Understanding Cannabis: Medical Vs. Recreational Markets
Entering the cannabis industry is not as simple as picking the right shares and waiting for the returns to roll in. To build a profitable portfolio, an investor needs to have an understanding of how the cannabis industry is categorised, the services and products available in these sectors, and how the situation may change due to new legislation.
Whenever “the cannabis industry” is discussed, two markets in particular underpin different companies, products, and services—medical, and recreational. These markets frequently overlap, and it is not uncommon to find companies operating across both. From an investment standpoint, the distinguishing factor between the two is legality, as the acceptance of recreational cannabis is still far from a global phenomenon.
Despite the two being intertwined, they do have different demographics, and as a result, a different focus when it comes to products and services. However, remember that the driving force behind both is the Cannabis sativa plant, and although the outcomes may vary, both markets need access to this raw commodity to be successful.
Medical marijuana is the use of cannabis (and/or its cannabinoids) to treat the symptoms of approved conditions or diseases. In areas where medical marijuana is legal, patients can be prescribed cannabis as a medicine, or in some cases, allowed to grow it at home. The conditions that cannabis can be used to treat vary significantly from country to country. If you are choosing to invest in pharmaceutical companies that specialise in treatments of a particular disease, it is worth researching where in the world that medication is approved.
It is not possible to self-prescribe medical marijuana, as only licensed physicians and doctors can approve its use. On a global scale, the medical market is significantly larger than its recreational counterpart. The medical market is also growing at a much faster rate than recreational sectors. This is partly because of ongoing research into cannabis-based treatments, but also because it acts as a middle-ground between prohibition and comprehensive legalization. Introducing a medical market allows governments and regulatory bodies to somewhat accept cannabis, while still instigating strict sanctions.
To give a rough indication of the size of the medical market, approximately 33 American states and over 20 countries accept the medical use of cannabis at present. In comparison, two nations and around 10 US states have fully legalized the consumption and sale of cannabis for recreational use.
Recreational markets allow the legal use of cannabis without any medical justification. The plant is free to be used (age restrictions and limitations pending) by any demographic without fear of legal repercussions. Exactly how this market is regulated, again, varies significantly from country to country. Typically, recreational markets have a much stronger focus on high THC percentages and product ranges that support this. While other cannabinoids like CBD still have a place in recreational markets, they are not as prominent as they are in medical sectors. You can read more about the differences between THC and CBD here.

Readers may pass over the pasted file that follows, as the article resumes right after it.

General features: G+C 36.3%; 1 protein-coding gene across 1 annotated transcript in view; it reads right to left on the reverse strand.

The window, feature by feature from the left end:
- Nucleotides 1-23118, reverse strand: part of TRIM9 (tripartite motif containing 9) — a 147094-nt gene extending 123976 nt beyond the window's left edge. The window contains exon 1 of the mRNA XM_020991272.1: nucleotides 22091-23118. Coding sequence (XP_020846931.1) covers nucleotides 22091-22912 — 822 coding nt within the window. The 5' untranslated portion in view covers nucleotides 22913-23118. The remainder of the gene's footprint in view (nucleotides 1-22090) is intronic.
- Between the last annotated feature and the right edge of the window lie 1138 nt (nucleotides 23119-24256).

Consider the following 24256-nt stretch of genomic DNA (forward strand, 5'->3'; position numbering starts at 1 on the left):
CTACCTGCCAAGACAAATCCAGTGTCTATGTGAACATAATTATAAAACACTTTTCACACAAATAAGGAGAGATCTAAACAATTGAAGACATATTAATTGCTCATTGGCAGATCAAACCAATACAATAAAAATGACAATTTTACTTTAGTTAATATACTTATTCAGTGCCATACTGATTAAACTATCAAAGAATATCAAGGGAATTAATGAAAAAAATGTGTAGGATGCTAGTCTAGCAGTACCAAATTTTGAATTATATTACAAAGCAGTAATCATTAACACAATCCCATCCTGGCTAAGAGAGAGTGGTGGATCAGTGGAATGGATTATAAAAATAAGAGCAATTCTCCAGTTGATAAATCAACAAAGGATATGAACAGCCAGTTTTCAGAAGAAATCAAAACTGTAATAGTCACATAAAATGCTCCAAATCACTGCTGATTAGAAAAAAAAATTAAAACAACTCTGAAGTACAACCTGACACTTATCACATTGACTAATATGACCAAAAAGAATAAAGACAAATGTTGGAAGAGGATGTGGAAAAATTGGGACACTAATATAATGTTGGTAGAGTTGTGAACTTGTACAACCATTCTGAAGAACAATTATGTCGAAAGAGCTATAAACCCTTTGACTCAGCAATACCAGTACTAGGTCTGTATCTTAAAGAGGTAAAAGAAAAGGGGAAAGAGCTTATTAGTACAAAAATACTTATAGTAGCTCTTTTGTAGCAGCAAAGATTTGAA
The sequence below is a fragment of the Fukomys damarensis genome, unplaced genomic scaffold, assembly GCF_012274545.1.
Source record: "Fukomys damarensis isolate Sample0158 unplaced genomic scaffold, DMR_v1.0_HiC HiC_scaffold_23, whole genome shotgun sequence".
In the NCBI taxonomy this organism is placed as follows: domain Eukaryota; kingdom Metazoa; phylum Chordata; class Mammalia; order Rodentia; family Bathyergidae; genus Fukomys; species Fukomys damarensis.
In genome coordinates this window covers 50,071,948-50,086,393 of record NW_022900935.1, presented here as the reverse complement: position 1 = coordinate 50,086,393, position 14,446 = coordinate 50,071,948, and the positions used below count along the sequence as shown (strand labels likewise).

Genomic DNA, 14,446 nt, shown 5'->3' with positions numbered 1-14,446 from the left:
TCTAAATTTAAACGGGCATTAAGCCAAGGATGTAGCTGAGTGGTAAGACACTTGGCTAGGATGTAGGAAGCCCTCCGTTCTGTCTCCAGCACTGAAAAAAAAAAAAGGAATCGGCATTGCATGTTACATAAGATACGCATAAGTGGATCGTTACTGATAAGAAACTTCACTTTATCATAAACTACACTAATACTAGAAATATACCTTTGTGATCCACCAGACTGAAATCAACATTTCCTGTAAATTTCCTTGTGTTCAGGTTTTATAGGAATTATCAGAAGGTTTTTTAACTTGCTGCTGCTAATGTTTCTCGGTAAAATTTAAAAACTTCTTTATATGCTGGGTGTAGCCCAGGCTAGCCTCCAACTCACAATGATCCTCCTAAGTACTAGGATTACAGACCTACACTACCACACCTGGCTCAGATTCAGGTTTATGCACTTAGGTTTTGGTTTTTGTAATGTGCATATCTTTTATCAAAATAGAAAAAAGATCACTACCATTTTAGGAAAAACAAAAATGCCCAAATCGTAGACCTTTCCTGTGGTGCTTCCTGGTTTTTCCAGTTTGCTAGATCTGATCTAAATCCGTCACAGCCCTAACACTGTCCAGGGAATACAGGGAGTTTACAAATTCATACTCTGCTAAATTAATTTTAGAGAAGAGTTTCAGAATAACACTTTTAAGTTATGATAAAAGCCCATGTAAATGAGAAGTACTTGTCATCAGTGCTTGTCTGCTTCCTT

Although the overall recreational market is significantly smaller, it has the greatest potential for high-value returns. Canada’s decision to legalize recreational cannabis is a perfect example of this, with shares skyrocketing in value as a result. Several publicly traded cannabis companies now have a market cap of over a billion dollars. Only time will tell how or whether they hold their value, but it indicates the investment potential for those who get there early. As there is no need to be approved to use cannabis, the recreational market has an exponentially larger pool of consumers and opportunities to synergise ranges with mainstream markets.
Across both markets, it is common to see a range of products (dried flower, edibles, concentrates, pre-rolled joints, oils, tinctures, etc.), and there are no definitive preferences between consumers in both. The majority of differences lie in the services, but again, this will depend on the overall size of the market, approved medications, and licensing laws.
The issues surrounding the growth of the recreational cannabis industry always come back to legality. Cannabis is still regarded as a Schedule I substance, a classification that has held it back from significant research and retail opportunities for decades.
Based on current trends, we can see that companies quick to capitalise on a country or state’s decision to legalize benefit substantially. The key as an investor is to stay up-to-date with global legislative changes to monitor how markets are developing. The one advantage of the current cannabis legalization process is that updates never occur out of the blue. Under government guidelines, the decision has to go through several stages of approval before being signed into law—thus providing plenty of time to understand investment opportunities.